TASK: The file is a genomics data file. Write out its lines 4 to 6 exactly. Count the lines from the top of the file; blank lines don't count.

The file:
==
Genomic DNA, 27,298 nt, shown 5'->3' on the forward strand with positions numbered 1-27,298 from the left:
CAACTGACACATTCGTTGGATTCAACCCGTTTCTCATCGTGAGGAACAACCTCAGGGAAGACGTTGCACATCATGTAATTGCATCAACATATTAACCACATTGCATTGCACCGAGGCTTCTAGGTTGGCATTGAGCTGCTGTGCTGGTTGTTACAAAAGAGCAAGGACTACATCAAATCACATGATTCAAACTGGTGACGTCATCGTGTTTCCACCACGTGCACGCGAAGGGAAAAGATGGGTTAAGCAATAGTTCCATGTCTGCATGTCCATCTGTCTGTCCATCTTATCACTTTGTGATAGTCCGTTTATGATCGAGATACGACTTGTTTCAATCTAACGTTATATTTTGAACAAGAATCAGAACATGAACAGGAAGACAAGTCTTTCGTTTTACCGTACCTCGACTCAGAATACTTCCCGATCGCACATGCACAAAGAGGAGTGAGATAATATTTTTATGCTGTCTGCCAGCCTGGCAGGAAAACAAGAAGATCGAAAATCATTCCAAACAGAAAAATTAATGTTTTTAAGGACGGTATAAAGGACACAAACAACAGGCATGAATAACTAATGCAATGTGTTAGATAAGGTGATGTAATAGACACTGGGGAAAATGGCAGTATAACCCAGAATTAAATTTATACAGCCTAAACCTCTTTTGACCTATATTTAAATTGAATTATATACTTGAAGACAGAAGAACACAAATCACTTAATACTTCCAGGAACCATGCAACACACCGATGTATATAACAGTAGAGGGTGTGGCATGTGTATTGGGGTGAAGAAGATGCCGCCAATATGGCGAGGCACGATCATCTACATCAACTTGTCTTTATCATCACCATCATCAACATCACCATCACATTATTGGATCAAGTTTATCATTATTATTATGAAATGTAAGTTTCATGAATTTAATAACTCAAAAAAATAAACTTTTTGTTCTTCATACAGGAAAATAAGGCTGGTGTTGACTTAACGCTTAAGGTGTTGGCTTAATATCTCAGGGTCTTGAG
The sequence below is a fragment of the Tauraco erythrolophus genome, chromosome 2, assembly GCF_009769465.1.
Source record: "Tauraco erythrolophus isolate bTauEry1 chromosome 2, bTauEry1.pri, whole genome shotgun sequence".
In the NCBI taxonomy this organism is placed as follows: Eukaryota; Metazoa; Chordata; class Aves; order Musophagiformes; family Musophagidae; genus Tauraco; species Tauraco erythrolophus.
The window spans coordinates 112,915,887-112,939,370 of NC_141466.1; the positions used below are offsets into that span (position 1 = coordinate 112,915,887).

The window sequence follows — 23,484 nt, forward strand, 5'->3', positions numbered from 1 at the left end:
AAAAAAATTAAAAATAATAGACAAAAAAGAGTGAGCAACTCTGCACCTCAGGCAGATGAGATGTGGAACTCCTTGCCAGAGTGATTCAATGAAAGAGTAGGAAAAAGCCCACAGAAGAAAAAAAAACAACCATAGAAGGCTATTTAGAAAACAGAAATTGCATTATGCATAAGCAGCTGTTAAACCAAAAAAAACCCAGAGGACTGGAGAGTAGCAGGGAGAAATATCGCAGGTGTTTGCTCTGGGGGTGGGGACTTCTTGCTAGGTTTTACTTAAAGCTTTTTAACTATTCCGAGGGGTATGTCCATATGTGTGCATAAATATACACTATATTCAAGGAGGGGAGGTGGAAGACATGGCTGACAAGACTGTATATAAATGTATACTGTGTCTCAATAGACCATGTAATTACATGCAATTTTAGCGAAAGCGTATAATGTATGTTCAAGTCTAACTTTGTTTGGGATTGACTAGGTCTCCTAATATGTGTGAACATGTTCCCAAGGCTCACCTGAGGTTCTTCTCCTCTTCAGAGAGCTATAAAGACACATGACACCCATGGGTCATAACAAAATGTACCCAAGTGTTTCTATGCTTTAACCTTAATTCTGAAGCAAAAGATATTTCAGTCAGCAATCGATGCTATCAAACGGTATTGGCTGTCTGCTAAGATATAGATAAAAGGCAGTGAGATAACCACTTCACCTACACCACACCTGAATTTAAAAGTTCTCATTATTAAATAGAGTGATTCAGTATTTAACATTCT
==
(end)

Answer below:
Source record: "Tauraco erythrolophus isolate bTauEry1 chromosome 2, bTauEry1.pri, whole genome shotgun sequence".
In the NCBI taxonomy this organism is placed as follows: Eukaryota; Metazoa; Chordata; class Aves; order Musophagiformes; family Musophagidae; genus Tauraco; species Tauraco erythrolophus.
The window spans coordinates 112,915,887-112,939,370 of NC_141466.1; the positions used below are offsets into that span (position 1 = coordinate 112,915,887).